by Jack Russillo
During the 2019 legislative session, two state senators from South King County sponsored a bill that aimed to improve environmental justice for all of Washington’s residents, but only some of the policy actually became a reality.
This year’s new legislative session, which opened last week, has already seen numerous senators co-sponsor the same policy — including one of the bill’s original champions, the 37th Legislative District’s Rebecca Saldaña — and reintroduce the bill in an attempt to lay the groundwork for achieving a universal standard of environmental health quality across every community in Washington. The Healthy Environment for All (HEAL) Act, Saldaña says, would lay the critical groundwork to effectively implement any environmental legislation that is passed in the State Senate.
Continue reading HEAL Act, “The Cornerstone of Any Environmental Policy,” Makes Its Way Through Legislature
by Jasmine M. Pulido
Dr. Martin Luther King Jr. was a Freedom-Dreamer.
His dreams spoke to our hearts and minds. His dreams spoke to our imaginations.
“What we have to do is vision-dream … If we imagine what is possible, that imagining can change the way we exist in the present.” —Eddie Glaude Jr.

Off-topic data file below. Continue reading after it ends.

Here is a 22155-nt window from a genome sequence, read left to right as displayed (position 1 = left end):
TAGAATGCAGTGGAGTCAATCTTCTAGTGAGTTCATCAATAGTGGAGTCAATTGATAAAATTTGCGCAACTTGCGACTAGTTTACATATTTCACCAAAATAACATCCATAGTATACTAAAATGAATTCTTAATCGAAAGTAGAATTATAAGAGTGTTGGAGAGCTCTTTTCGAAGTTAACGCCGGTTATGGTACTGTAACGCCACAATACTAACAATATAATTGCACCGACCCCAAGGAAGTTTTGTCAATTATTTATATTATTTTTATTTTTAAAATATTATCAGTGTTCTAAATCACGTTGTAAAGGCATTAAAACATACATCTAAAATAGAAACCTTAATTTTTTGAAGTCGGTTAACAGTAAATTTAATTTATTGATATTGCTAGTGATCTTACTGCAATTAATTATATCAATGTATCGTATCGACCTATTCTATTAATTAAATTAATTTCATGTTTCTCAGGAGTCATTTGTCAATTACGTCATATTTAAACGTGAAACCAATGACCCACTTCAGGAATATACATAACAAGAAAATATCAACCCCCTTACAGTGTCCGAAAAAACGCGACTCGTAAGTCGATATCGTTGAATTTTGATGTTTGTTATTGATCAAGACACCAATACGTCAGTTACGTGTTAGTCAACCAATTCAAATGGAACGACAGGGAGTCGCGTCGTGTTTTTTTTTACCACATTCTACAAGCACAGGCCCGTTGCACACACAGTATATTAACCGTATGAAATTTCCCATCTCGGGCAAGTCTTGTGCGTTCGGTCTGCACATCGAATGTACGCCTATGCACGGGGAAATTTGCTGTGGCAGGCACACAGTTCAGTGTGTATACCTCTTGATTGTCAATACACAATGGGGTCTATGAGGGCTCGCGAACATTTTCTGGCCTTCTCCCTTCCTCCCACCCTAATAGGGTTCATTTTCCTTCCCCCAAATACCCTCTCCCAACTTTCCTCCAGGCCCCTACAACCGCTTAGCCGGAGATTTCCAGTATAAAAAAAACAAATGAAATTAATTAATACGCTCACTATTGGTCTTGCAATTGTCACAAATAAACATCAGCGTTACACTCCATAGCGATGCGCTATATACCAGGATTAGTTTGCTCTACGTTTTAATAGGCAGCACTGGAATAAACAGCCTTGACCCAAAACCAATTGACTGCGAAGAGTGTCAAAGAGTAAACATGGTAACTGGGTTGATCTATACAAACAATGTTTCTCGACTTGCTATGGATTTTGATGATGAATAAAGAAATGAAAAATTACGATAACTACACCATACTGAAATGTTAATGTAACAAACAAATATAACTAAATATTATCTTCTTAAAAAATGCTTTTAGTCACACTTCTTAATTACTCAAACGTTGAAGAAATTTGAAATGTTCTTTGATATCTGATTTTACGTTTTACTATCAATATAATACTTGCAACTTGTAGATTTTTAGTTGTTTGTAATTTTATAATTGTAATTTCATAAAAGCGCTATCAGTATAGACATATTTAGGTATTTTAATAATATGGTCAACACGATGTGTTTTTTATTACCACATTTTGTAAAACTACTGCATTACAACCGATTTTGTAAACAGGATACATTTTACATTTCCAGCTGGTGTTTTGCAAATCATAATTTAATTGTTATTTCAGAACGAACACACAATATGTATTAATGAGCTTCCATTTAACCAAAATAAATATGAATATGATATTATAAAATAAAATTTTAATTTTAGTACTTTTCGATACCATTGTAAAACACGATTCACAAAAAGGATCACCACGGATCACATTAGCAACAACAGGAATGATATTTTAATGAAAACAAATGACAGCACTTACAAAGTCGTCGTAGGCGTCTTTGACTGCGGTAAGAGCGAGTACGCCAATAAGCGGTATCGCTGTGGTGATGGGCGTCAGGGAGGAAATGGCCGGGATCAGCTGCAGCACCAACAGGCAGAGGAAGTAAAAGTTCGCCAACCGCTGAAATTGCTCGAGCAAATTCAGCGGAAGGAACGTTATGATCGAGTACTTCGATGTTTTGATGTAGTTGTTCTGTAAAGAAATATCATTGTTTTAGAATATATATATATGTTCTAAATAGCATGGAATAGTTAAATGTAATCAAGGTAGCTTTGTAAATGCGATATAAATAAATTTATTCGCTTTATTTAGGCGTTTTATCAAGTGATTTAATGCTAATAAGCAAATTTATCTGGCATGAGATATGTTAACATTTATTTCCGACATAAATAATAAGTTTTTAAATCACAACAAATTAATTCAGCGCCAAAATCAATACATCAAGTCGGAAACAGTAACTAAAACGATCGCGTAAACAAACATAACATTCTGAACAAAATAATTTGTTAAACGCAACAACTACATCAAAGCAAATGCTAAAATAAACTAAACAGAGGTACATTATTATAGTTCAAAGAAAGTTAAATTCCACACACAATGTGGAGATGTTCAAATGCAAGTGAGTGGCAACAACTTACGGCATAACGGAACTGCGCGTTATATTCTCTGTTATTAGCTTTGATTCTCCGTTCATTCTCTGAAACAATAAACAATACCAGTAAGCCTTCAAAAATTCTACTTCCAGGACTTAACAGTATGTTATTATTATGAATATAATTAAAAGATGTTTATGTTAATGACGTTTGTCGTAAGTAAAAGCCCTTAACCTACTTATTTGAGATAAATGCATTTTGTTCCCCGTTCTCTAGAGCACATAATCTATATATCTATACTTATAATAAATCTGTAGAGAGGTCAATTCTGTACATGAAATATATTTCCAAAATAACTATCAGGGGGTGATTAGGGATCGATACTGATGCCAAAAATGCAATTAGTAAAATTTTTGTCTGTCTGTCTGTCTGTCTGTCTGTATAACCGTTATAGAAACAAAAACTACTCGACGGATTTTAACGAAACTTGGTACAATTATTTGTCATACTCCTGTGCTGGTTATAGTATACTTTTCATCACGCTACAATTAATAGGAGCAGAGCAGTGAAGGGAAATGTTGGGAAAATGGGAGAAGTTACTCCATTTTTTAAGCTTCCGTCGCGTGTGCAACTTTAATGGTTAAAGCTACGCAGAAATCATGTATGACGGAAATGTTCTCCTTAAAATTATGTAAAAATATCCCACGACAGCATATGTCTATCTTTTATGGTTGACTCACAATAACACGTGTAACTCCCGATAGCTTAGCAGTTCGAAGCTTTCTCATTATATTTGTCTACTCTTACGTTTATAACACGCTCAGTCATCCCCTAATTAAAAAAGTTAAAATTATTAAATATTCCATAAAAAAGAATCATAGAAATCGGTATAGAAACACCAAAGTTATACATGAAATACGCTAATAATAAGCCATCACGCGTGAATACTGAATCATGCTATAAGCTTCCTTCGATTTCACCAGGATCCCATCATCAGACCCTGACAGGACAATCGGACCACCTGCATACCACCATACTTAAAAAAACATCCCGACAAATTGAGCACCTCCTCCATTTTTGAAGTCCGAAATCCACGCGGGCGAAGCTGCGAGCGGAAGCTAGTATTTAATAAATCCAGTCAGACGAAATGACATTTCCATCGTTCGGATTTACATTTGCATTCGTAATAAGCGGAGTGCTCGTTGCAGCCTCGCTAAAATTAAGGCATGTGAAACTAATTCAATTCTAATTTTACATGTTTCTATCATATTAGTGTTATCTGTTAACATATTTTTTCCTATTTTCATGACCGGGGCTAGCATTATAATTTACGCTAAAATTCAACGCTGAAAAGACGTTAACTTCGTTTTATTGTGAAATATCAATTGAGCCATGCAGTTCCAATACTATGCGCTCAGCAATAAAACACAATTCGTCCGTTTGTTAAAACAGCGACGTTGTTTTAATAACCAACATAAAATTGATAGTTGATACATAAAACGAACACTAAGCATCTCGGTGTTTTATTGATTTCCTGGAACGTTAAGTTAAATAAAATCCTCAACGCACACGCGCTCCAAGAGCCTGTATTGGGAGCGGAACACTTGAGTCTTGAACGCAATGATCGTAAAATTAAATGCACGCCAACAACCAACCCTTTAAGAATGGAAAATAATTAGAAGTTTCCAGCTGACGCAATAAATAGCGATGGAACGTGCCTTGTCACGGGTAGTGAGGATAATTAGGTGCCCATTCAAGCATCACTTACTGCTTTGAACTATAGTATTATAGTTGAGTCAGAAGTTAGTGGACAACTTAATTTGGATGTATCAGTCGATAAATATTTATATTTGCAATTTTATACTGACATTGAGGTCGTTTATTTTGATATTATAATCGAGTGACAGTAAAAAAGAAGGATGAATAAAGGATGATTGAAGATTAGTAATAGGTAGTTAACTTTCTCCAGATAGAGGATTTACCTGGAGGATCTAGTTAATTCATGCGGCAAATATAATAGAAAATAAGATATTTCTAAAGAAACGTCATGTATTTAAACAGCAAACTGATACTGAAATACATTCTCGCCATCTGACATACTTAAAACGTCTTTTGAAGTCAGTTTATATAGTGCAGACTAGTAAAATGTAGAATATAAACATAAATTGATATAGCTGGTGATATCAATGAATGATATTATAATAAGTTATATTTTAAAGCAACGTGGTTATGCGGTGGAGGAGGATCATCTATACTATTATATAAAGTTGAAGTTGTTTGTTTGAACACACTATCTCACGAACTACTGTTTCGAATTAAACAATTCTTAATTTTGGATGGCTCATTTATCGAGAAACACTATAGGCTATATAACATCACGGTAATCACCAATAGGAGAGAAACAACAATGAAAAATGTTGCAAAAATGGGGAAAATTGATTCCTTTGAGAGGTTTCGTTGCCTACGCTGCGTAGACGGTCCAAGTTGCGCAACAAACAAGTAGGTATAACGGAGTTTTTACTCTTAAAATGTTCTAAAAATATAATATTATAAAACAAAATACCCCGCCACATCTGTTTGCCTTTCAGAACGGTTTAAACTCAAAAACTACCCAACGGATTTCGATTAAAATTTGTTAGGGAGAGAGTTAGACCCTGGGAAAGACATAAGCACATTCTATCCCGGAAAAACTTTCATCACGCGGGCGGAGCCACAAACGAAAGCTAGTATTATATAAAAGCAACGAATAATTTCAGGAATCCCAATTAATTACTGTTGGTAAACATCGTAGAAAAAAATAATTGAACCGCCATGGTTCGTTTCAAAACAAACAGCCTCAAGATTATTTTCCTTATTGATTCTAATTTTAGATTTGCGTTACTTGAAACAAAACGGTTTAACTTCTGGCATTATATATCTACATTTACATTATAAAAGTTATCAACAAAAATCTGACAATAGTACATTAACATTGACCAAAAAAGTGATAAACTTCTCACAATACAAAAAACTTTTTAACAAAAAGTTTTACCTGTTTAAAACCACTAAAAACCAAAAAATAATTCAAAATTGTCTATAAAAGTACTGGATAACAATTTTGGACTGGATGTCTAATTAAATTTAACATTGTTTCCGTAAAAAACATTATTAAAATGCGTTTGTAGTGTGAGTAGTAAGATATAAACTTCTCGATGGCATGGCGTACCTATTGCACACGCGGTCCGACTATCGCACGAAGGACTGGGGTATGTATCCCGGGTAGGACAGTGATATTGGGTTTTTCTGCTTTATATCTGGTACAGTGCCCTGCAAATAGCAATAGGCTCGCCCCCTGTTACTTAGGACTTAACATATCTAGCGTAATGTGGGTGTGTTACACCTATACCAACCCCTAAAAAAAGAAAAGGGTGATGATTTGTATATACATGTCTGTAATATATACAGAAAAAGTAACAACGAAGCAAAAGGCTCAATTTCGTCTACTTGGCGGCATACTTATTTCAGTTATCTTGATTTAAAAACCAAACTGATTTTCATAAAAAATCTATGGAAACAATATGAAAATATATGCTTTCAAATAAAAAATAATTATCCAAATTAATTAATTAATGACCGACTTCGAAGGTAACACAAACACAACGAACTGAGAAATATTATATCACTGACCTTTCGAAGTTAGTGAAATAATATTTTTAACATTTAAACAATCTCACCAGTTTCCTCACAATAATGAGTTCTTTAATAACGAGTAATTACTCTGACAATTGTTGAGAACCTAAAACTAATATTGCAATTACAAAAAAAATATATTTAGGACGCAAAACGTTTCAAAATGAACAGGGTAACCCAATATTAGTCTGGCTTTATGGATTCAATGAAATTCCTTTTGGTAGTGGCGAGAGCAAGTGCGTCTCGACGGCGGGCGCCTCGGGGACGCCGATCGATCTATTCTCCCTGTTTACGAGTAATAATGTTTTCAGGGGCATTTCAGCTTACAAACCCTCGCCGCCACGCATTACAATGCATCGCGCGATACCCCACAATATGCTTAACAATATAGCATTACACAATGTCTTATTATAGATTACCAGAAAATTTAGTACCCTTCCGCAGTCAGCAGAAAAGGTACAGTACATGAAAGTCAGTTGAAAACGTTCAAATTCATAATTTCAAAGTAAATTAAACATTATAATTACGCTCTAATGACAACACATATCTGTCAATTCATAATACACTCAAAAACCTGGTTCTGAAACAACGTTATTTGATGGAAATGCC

In commemoration of Dr. King’s 50th death anniversary, Eddie Glaude Jr, James S. McDonnell Distinguished University Professor and chair of the Department of African American Studies at Princeton University, discussed Dr. King’s life with actor, comedian, and political commentator, D.L. Hughley on Hughley’s podcast in 2018. As two Black men, they talked not only about what Dr. King accomplished but also about how his ideas were much more radical than what gets taught to us in grade school. At one point, Glaude had the following to say.
Continue reading Freedom-Dreaming Is What Will Save Us
by Kamna Shastri
Please do not lose your Self to the world’s reckless turmoil.
The deluge of news and happenstances will rock your heart – break it too.
Continue reading POETRY: A Poem for Rejuvenation